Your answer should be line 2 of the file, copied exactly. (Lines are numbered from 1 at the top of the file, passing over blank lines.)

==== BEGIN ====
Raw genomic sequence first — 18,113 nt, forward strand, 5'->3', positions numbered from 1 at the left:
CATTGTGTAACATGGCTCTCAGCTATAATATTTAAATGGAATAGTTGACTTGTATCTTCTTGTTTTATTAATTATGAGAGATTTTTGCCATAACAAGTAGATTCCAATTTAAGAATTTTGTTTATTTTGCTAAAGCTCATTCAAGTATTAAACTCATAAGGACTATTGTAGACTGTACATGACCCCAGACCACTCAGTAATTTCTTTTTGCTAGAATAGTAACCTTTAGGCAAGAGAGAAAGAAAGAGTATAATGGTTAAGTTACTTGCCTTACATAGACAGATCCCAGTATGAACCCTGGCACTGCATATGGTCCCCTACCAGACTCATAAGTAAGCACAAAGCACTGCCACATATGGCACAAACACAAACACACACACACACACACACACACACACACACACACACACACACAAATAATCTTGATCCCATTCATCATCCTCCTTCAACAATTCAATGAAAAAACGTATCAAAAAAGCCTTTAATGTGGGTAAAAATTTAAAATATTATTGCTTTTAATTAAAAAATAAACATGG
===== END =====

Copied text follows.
CATTGTGTAACATGGCTCTCAGCTATAATATTTAAATGGAATAGTTGACTTGTATCTTCTTGTTTTATTAATTATGAGAGATTTTTGCCATAACAAGTAGATTCCAATTTAAGAATTTTGTTTATTTTGCTAAAGCTCATTCAAGTATTAAACTCATAAGGACTATTGTAGACTGTACATGACCCCAGACCACTCAGTAATTTCTTTTTGCTAGAATAGTAACCTTTAGGCAAGAGAGAAAGAAAGAGTATAATGGTTAAGTTACTTGCCTTACATAGACAGATCCCAGTATGAACCCTGGCACTGCATATGGTCCCCTACCAGACTCATAAGTAAGCACAAAGCACTGCCACATATGGCACAAACACAAACACACACACACACACACACACACACACACACACACACACACACAAATAATCTTGATCCCATTCATCATCCTCCTTCAACAATTCAATGAAAAAACGTATCAAAAAAGCCTTTAATGTGGGTAAAAATTTAAAATATTATTGCTTTTAATTAAAAAATAAACATGG